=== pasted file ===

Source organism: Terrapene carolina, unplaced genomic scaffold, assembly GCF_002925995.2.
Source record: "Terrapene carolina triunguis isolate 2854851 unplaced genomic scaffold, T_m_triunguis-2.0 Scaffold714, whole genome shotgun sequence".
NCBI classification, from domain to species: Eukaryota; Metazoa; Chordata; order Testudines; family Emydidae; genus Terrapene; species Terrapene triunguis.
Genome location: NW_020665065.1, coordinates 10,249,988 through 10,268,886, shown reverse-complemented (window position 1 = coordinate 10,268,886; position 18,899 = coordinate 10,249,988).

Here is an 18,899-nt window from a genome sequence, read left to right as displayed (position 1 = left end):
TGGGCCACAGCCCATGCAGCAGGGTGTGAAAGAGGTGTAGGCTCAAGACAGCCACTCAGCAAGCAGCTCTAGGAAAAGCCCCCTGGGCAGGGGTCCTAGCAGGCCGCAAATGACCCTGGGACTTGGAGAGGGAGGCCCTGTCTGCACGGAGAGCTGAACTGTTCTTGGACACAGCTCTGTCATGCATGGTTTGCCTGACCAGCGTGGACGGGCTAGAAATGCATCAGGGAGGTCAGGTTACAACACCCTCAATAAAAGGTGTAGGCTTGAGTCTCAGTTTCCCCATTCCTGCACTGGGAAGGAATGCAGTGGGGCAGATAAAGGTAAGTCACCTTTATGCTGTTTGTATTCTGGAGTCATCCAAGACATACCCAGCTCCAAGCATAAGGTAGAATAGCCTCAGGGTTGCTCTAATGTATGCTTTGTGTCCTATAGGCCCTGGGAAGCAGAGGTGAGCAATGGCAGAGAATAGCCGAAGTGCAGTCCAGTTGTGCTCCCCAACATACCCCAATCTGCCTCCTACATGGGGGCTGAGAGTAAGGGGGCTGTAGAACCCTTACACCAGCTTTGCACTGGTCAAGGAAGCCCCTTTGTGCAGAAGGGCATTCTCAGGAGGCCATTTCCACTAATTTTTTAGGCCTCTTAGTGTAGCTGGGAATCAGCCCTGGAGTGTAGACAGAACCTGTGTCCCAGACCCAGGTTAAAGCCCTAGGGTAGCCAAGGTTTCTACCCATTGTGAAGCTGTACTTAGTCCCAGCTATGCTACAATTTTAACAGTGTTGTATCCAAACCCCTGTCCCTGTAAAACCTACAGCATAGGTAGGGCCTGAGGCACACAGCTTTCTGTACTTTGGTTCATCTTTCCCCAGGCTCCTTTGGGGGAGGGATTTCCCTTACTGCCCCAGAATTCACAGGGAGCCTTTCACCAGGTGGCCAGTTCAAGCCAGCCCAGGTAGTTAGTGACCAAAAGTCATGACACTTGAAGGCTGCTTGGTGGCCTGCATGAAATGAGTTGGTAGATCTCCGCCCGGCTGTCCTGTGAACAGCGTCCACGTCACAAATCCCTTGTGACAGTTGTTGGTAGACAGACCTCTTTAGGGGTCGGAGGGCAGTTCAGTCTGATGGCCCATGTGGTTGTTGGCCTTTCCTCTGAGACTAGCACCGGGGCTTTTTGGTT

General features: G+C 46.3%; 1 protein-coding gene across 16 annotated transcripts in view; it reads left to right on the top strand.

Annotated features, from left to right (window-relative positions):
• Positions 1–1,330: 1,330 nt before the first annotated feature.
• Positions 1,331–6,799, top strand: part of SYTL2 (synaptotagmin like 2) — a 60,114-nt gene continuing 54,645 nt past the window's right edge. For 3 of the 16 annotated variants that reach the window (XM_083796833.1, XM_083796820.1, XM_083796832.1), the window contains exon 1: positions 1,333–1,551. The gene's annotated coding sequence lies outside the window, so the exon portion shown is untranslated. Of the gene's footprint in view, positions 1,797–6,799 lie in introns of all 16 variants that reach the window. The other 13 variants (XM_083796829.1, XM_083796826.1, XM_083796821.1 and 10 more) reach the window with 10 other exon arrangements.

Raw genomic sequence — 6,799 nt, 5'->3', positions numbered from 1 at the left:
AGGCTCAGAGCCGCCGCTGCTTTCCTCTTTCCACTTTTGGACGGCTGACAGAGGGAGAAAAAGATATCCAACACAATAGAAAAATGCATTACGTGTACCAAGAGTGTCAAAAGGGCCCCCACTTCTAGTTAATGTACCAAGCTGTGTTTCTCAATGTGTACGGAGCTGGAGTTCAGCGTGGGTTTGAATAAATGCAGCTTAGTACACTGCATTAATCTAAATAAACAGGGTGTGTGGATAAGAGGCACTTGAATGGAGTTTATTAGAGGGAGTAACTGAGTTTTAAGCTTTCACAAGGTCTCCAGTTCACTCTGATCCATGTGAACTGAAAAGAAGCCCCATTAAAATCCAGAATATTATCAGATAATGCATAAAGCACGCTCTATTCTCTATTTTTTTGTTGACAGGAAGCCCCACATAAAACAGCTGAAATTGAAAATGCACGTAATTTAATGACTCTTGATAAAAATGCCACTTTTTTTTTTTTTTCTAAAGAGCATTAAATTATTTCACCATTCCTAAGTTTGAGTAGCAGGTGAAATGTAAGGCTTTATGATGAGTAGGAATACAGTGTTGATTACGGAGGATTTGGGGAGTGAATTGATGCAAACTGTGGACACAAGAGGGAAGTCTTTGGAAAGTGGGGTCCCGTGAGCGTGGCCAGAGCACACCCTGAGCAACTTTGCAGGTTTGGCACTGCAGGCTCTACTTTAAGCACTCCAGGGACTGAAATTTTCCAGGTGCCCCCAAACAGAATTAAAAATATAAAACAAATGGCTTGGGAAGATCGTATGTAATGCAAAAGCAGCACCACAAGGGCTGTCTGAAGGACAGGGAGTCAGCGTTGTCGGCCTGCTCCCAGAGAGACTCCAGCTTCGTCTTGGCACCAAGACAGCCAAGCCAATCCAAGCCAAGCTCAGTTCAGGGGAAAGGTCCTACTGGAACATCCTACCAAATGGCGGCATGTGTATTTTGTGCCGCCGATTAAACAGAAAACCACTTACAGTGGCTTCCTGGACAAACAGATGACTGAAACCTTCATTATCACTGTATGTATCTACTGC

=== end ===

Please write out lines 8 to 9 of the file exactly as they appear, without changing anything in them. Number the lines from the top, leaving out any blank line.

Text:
Annotated features, from left to right (window-relative positions):
• Positions 1–1,330: 1,330 nt before the first annotated feature.